Deer Creek's Greatest Hits: 25th Anniversary
May 20, 1989
Gospel singer Sandi Patty becomes Deer Creek’s first headliner. The same year, she’s followed by hair-metal band Cinderella, Bob Hope, George Strait, and The Beach Boys. [Extra: Sandi Patty gave us 10 tips on how to sing the national anthem.]
May 28, 1991
The notoriously ornery Guns N’ Roses causes the latest start of all time at the Noblesville venue. The curtain doesn’t rise until after 11 p.m., when all of the band members have finally arrived and straggled onstage. “It was a very late night—and early morning,” says Tom Mendenhall, senior vice president of promoter Live Nation.
June 19, 1993
Foreigner performs before a crowd of approximately 18,000. In 2003, the band releases a DVD called Foreigner Live at Deer Creek.
June 27, 1993
Actress Julia Roberts and musician Lyle Lovett, married earlier that day in Marion, hold their wedding reception in a tent on Deer Creek’s grounds before Lovett takes the stage that evening. The venue’s staff gets about 36 hours to pull together the gathering.
July 2, 1995
Gate-crashers invade a Grateful Dead show and tussle with police. The Dead concert planned for the next night is canceled, and the band issues a letter admonishing its fans for causing trouble. Jerry Garcia dies a month later. Musician Keller Williams memorializes the event with his song “Gate Crashers Suck.”
July 27, 2000
The Club 80s Flashback Tour features Wang Chung and Flock of Seagulls, among others. Missing Persons cancels, prompting the staff to put up a sign reading “Missing Persons will not be performing tonight.”
July 21, 2005
The power goes out while Tom Petty performs the song “Refugee,” and the fired-up audience keeps singing the lyrics on its own. When the juice comes back, the band simply joins in with the crowd.
October 17, 2008
Vice-presidential candidate Sarah Palin makes her first and only Indiana campaign stop, addressing roughly 20,000 at the music center.
July 31, 2012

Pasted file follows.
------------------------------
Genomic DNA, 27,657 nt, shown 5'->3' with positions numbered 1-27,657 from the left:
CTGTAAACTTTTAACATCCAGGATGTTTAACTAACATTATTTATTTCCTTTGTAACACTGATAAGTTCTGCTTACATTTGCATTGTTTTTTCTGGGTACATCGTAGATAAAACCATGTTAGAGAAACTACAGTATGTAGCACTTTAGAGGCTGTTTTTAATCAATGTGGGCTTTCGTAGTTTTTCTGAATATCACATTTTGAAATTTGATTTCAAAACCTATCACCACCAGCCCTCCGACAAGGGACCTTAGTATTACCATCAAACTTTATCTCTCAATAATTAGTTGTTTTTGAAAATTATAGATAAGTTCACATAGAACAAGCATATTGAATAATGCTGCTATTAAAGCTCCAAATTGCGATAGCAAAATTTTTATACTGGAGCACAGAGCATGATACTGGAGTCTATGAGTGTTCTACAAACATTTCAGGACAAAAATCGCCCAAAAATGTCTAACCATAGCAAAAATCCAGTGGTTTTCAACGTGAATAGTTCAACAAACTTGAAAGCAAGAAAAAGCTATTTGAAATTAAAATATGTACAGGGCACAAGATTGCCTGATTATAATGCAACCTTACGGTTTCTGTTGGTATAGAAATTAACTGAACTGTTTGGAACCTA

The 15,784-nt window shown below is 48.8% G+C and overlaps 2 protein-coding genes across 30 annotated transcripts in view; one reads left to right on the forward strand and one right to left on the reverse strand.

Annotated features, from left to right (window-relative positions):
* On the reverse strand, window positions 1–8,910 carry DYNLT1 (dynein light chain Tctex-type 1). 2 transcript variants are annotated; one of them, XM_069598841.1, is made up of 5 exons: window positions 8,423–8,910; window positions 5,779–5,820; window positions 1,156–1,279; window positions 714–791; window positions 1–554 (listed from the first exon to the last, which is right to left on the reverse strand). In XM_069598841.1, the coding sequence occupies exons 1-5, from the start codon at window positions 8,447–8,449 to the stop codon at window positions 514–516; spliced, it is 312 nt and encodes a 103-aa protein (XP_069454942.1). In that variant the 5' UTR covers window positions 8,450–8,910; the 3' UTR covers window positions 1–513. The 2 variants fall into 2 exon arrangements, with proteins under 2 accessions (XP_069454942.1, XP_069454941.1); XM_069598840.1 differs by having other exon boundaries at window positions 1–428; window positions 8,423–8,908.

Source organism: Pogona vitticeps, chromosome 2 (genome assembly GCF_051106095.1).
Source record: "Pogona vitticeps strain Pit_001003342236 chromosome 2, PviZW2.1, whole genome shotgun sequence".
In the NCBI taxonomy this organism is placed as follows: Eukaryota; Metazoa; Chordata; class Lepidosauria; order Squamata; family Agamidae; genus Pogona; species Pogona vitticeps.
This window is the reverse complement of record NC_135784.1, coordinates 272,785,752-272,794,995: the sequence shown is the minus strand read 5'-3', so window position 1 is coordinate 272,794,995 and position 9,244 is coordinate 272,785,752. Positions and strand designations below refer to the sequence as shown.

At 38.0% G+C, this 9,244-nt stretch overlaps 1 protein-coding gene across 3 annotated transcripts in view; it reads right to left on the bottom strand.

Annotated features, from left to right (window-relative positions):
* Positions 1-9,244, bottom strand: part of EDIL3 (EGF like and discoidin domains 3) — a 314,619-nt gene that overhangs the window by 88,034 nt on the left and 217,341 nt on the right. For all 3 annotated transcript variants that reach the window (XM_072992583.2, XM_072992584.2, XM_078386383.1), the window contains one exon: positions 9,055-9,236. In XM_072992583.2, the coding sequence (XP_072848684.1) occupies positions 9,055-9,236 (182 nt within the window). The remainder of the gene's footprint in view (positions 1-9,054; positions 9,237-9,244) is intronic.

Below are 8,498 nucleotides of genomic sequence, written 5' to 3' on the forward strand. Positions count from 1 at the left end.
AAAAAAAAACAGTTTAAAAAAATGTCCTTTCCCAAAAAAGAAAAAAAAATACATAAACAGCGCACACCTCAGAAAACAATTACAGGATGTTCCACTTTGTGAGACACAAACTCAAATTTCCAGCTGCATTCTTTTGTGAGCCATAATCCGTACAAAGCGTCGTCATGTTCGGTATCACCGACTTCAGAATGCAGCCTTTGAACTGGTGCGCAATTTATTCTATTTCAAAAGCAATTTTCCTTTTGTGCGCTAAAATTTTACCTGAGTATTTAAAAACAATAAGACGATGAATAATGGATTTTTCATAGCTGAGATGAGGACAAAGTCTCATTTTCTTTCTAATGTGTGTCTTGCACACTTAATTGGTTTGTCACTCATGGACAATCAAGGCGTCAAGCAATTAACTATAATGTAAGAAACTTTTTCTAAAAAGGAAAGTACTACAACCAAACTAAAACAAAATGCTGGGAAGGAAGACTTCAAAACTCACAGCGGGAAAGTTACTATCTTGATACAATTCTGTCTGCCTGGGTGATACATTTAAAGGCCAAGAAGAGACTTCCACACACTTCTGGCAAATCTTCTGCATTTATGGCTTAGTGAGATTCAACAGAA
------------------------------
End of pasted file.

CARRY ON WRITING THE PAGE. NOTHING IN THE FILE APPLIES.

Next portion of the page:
Former CBS News anchor Katie Couric, who’s filming a segment for her short-lived show Katie, takes the stage during a Jimmy Buffet concert to sing backup as one of Buffett’s “Reeferettes
Growing up backstage at Buffett
My uncle, John Lovell, has played trumpet in Jimmy Buffett’s band for 21 years. Jimmy, who is 66, has toured for half his life, and my family is lucky that he loves to come to Indy every year. The concert at Klipsch doubles as a family reunion backstage, through a barn-like door near the entrance to Section C. The party there can’t compete with the one on the lawn, but it still vibes Margaritaville. The first time I saw a naked woman was backstage at Buffett; I was barely 14, and a lady nonchalantly changed into a coconut bra and a grass skirt. But more importantly, this is where my interest in music developed. My uncle and grandpa turned me on to jazz musician Jack McDuff; they said he plays piano with such ease, it’s like he’s alone at home. I picked up a guitar instead and played in a band from 2004 to 2009. Hanging backstage taught me that it takes a lot of scheduling, dedication, and patience to perform for just a couple hours. I once asked my uncle, before he went onstage, how he settles down in front of a sea of people. “Your fans are your family,” he said. That’s a vibe I still look for in musicians. —James Layne
Illustrations by Andrew Roberts
This article appeared in the June 2013 issue.